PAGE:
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One of the most significant contributors to morbidity and death in patients with burns is infection, which accounts for 30%-75% of post-burn fatalities. Because of concerns for the development of antibiotic resistance in burn-related pathogens, the aims of this study were to identify antibiotic resistance trends for the four most common burn-related pathogens over a six-year period. The study used prospectively collected and de-identified aggregate data for all burn patients admitted to the burn unit between 2009 and 2014. The database query included patient demographics along with all data regarding cultures from any source (wound, sputum, urine, stool, blood), which included isolated pathogens and antibiotic resistance profiles. Profiles were then constructed using mean inhibitory concentration standards to determine whether each pathogen was susceptible (S), intermediate (I), or resistant (R) to each antibiotic. The aggregated data were then used to construct a heat map for the four most common pathogens and their resistance profiles over the six-year study period. There were 368 patients with burns (248 with positive cultures, 120 with negative cultures) in this study. The positive culture group was significantly older (38 vs. 25 y, p < 0.001) and had longer hospitalizations (17 vs. 11 d, p < 0.01) compared with the negative group. Analysis of antibiotic resistance heat maps constructed for the four most commonly isolated pathogens (methicillin-sensitive Staphylococcus aureus, Enterococcus faecalis, methicillin-resistant S. aureus, Pseudomonas aeruginosa) indicated a lack of notable resistance patterns for any of the individual pathogens. Taken together, these results indicate that there are no discernible patterns of antibiotic resistance across time (six years) for the four most common burn-related pathogens. We conclude that antibiotic choice in burn patients based on previous in-hospital trends may be a flawed strategy. Emerging genomic technology to deliver point-of-care pathogen-specific antibiotic sensitivities via polymerase chain reaction may be needed to more appropriately guide antibiotic choice.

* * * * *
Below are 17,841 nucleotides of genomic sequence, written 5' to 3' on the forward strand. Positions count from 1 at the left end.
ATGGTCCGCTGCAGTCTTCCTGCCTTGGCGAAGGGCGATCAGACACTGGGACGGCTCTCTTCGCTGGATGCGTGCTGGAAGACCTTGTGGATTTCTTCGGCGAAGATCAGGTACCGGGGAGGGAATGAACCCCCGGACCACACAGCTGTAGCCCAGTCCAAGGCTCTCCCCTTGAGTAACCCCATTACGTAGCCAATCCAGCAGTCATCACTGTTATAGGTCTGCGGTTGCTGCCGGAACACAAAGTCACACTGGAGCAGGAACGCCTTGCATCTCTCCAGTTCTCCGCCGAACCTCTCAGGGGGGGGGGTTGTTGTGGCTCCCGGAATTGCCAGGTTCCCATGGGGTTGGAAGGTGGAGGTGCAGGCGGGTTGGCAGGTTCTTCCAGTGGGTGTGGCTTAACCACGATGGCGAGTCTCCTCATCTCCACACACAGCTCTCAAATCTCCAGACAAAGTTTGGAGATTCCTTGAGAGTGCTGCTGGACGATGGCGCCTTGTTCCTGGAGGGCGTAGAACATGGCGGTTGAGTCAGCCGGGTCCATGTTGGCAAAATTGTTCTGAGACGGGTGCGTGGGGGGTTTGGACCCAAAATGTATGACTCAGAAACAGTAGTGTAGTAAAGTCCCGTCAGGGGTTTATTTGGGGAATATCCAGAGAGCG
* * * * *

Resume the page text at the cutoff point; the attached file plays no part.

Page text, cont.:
Zachary J Collier, Lawrence J Gottlieb, John C Alverdy. Stochasticity among Antibiotic-Resistance Profiles of Common Burn-Related Pathogens over a Six-Year Period. Surgical infections. 2017 Apr;18(3):327-335

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PMID: 28394746

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